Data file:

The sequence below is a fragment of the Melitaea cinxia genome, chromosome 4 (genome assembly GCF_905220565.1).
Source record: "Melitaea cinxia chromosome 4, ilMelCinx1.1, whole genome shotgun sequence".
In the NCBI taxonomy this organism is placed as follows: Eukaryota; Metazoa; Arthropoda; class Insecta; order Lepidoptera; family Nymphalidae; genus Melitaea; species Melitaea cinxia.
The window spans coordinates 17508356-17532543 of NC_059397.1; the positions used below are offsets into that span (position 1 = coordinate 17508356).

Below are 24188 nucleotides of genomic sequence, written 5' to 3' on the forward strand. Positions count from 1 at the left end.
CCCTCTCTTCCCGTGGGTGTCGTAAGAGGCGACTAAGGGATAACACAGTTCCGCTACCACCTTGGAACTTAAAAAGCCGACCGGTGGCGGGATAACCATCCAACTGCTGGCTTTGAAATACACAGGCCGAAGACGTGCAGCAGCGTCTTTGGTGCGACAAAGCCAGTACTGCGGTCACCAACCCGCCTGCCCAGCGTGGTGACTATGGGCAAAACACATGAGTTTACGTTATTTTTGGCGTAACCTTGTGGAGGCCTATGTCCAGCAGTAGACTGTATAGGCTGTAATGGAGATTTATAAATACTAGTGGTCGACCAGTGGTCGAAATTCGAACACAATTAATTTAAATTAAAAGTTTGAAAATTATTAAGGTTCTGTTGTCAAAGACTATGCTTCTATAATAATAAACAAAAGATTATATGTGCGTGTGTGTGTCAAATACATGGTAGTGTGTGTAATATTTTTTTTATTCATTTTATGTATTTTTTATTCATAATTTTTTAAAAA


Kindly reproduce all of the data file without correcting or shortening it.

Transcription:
The sequence below is a fragment of the Melitaea cinxia genome, chromosome 4 (genome assembly GCF_905220565.1).
Source record: "Melitaea cinxia chromosome 4, ilMelCinx1.1, whole genome shotgun sequence".
In the NCBI taxonomy this organism is placed as follows: Eukaryota; Metazoa; Arthropoda; class Insecta; order Lepidoptera; family Nymphalidae; genus Melitaea; species Melitaea cinxia.
The window spans coordinates 17508356-17532543 of NC_059397.1; the positions used below are offsets into that span (position 1 = coordinate 17508356).

Below are 24188 nucleotides of genomic sequence, written 5' to 3' on the forward strand. Positions count from 1 at the left end.
CCCTCTCTTCCCGTGGGTGTCGTAAGAGGCGACTAAGGGATAACACAGTTCCGCTACCACCTTGGAACTTAAAAAGCCGACCGGTGGCGGGATAACCATCCAACTGCTGGCTTTGAAATACACAGGCCGAAGACGTGCAGCAGCGTCTTTGGTGCGACAAAGCCAGTACTGCGGTCACCAACCCGCCTGCCCAGCGTGGTGACTATGGGCAAAACACATGAGTTTACGTTATTTTTGGCGTAACCTTGTGGAGGCCTATGTCCAGCAGTAGACTGTATAGGCTGTAATGGAGATTTATAAATACTAGTGGTCGACCAGTGGTCGAAATTCGAACACAATTAATTTAAATTAAAAGTTTGAAAATTATTAAGGTTCTGTTGTCAAAGACTATGCTTCTATAATAATAAACAAAAGATTATATGTGCGTGTGTGTGTCAAATACATGGTAGTGTGTGTAATATTTTTTTTATTCATTTTATGTATTTTTTATTCATAATTTTTTAAAAA